Fostering New Work
Known for giving artists a place to develop new work, keep an eye on these houses—even before Broadway producers catch wind.
Actors Theatre of Louisville in Louisville, Kentucky
Actors Theatre is probably best known for its Humana Festival of new American plays, an annual event that has introduced over 400 plays in its more than 40 years, including three future Pulitzer Prizes for Drama, The Gin Game, Crimes of the Heart, and Dinner with Friends. Playwrights who have had works premiered at Humana include Marsha Norman, Theresa Rebeck, Brandon Jacobs-Jenkins, and Lucas Hnath. The theatre is also home to one of the nation’s best known pre-professional training company, the Professional Training Company. They won the Regional Theatre Tony Award in 1980.
Geffen Playhouse in Los Angeles, California
Housed by UCLA, Geffen Playhouse is another of the Hollywood-adjacent regional theatres offering film and TV actors a chance to hit the stage, including Jason Alexander, Annette Bening, David Hyde Pierce, Jane Kaczmarek, Martin Short, Alicia Silverstone, and Rita Wilson. The theatre was named for producer David Geffen after a $5 million donation—one of the largest single donations made to a theatre company in history—established the company in 1995. Since then, the Geffen has expanded to two performance spaces that offer eight plays a season. They’re known for offering intimate productions of classic and contemporary works, while also commissioning and developing new work and often offering new plays developed at other theatres their second production. Geffen commissions have included The Quality of Life, Time Stands Still, and Wait Until Dark. They also produced world premieres of Carrie Fisher’s Wishful Drinking, The Country House, and In & Of Itself.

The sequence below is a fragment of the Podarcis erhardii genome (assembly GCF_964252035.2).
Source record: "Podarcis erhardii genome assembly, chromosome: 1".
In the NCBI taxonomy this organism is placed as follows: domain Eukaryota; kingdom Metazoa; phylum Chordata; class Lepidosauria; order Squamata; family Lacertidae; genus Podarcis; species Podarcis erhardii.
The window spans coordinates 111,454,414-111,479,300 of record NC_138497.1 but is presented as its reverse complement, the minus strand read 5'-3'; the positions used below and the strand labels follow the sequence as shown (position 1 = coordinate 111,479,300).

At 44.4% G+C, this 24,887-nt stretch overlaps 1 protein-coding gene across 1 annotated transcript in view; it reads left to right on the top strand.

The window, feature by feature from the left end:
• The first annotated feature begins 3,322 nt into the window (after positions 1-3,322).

Dallas Theater Center in Dallas, Texas
Founded in 1959, Dallas Theater Center was initially housed in a building designed by Frank Lloyd Wright, and it became a conservatory company known for producing experimental interpretations of classics as well as offering world premieres of works like Blood Money and A Texas Trilogy. More recently, they have offered developmental productions of works like Giant, Fly By Night, and Fortress of Solitude, all of which went on to be produced Off-Broadway. DTC won the most recent regional Tony Award in 2017.
Goodspeed Musicals in East Haddam, Connecticut
Formed in 1959, Goodspeed Musicals made a name for itself by dusting off older musicals that had fallen out of common repertory and presenting them for modern audiences. They also have a long history of developing new works, like Man of La Mancha and Annie, both of which had their world premieres at the Goodspeed. These days, Goodspeed produces mostly musical revivals on their main opera house stage, with a second venue in Chester, Connecticut that presents solely new work. The theatre has been awarded with two Tony Awards, the regional theatre award in 1995 and a Special Tony Award in 1980 for outstanding contributions to American musicals.